Well, this is a bit different! Throw away your negative stereotypes of drug lords and guerilla-controlled jungles; Colombia is modern, warm and very very friendly.
We flew into Medellin via Quito, crossing the equator on the way and dropping us into a bustling city of skyscrapers and red brick houses spread into the distance along the sides of a valley. The place is as diverse as it is large; at one end of the valley are hundreds of tower blocks of condo appartments, while at the other the hills glitter with the metallic reflections of shanty town tin roofs. Above all, the colour is terracotta, reminiscent of La Paz as the brickwork takes over every hillside.
A highlight was being able to take a cable car (part of the city’s metro) up one of the valley sides to the mountain at the top. The way up affords fantastic views over the distant city, as well as a fascinating and voyeuristic look at the lives of those living in the poorer areas of the city over which it passes. At the top of the mountain is the Parque Avi, a collection of walking and cycling trails in the forest. Think National Trust in a tropical forest, complete with picnic benches. It wasn’t quite what we were expecting to do on our first day in Colombia!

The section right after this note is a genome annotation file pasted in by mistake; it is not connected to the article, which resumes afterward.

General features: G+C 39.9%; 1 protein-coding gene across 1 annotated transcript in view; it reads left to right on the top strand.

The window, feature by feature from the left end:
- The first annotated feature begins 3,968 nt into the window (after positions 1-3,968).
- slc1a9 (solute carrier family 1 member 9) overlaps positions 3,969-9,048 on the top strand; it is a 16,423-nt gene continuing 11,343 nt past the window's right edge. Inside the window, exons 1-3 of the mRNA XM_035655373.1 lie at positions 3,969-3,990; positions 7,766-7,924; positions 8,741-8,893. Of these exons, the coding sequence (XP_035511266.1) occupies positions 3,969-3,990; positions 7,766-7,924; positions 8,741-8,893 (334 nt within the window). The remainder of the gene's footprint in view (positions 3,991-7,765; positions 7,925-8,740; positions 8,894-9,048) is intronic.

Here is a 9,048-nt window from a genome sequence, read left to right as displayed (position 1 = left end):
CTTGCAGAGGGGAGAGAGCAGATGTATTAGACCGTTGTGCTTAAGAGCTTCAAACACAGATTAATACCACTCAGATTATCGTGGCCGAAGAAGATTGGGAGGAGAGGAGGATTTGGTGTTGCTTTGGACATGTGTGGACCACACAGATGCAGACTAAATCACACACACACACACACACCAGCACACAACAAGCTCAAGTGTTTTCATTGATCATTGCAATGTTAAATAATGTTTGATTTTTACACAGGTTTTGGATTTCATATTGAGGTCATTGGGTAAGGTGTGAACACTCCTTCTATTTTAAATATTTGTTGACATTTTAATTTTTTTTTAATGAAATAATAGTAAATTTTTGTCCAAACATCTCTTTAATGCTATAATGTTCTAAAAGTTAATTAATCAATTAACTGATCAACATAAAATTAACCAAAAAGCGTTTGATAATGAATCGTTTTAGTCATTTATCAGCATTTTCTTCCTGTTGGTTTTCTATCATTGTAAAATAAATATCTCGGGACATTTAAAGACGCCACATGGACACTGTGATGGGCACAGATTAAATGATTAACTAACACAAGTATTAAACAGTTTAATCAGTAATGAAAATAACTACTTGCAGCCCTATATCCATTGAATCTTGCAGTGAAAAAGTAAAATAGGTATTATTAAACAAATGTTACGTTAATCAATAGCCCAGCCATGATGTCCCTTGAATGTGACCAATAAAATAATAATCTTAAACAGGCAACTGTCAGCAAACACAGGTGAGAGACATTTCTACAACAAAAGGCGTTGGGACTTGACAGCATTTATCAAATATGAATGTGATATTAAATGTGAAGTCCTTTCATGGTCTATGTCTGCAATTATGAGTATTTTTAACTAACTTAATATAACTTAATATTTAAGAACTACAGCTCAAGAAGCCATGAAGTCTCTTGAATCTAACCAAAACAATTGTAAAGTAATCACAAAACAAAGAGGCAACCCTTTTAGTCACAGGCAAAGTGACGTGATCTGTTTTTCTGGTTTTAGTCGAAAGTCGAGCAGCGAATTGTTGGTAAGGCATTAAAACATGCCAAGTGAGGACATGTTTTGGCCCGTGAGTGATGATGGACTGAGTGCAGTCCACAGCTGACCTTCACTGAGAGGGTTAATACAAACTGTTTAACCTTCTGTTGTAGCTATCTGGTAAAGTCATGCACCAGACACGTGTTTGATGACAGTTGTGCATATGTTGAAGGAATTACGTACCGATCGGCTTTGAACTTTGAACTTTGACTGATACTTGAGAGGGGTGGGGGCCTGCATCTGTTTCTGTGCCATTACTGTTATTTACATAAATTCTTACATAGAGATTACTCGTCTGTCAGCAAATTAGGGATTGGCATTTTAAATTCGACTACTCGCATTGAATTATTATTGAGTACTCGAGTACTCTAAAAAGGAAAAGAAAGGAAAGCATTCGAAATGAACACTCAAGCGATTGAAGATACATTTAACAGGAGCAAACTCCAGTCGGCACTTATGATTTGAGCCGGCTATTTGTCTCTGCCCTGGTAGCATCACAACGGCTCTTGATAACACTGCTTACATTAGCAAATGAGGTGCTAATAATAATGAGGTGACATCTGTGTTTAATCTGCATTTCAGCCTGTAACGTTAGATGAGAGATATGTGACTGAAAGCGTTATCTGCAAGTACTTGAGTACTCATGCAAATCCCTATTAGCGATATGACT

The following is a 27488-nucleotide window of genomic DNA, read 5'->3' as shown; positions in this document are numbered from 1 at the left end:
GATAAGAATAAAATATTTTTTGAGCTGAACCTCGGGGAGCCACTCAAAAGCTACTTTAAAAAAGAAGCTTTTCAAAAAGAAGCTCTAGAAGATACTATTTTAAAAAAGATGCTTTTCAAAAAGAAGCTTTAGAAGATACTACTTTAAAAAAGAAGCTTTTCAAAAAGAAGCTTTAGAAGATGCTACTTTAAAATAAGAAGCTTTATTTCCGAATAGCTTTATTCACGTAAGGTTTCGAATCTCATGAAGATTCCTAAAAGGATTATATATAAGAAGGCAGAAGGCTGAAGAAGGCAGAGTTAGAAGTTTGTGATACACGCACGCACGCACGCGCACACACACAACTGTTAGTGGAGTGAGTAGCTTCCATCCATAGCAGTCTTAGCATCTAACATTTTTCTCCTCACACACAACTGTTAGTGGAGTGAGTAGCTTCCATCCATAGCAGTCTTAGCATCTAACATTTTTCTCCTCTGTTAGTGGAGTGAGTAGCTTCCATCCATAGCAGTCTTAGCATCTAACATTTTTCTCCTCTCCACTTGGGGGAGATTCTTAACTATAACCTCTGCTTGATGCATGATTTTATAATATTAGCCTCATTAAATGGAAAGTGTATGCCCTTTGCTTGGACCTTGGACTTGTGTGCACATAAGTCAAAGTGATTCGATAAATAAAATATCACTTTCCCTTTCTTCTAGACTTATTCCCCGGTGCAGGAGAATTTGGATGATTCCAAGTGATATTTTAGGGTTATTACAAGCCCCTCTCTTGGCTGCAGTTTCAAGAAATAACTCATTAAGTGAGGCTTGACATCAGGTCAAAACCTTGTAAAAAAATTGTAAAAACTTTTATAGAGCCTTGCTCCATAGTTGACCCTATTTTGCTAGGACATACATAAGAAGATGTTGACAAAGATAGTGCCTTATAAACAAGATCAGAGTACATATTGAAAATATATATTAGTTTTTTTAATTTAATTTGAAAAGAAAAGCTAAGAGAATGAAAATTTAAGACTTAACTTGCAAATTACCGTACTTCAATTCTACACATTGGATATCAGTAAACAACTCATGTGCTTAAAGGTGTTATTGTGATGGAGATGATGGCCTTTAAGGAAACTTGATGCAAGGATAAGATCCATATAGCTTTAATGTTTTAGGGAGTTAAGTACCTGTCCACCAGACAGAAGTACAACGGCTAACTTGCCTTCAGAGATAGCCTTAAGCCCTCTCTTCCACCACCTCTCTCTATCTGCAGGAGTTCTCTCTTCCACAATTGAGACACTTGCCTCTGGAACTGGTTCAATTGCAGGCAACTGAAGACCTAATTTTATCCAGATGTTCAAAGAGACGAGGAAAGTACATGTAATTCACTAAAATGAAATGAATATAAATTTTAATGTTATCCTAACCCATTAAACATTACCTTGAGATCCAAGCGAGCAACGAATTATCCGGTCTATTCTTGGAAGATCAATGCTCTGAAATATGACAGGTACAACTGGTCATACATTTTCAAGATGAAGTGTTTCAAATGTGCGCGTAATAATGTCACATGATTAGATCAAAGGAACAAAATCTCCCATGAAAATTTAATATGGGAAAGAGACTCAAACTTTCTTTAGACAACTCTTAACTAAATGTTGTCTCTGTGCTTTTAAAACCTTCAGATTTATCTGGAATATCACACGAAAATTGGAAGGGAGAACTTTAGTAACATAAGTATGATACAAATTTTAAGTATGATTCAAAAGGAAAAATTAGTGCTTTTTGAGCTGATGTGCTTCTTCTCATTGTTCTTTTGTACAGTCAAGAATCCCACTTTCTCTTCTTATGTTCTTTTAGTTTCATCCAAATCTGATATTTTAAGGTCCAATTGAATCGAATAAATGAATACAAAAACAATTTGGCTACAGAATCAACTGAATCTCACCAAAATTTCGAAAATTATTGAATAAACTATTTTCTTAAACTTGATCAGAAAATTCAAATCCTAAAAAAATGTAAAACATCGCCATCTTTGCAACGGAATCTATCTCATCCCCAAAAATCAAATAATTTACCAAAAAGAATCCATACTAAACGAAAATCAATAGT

The city is also the home of Fernando Botero, famous for his ‘voluminous’ sculptures and paintings, which are exhibited the world over. He says he’s not actually trying to depict fat people, just to challenge notions of size and proportion in his work. Looking at them, it’s pretty impressive how he manages to convey a sense of volume in everything – humans, obviously, but also flowers, and even houses.
After a restful afternoon in the Botanical Gardens, we’re now off on an overnight bus to the Carribean coast and the much-hyped city of Cartagena. We’re hoping for tropical sunshine, idyllic beaches and a bit of downtime; we’ll let you know what we find!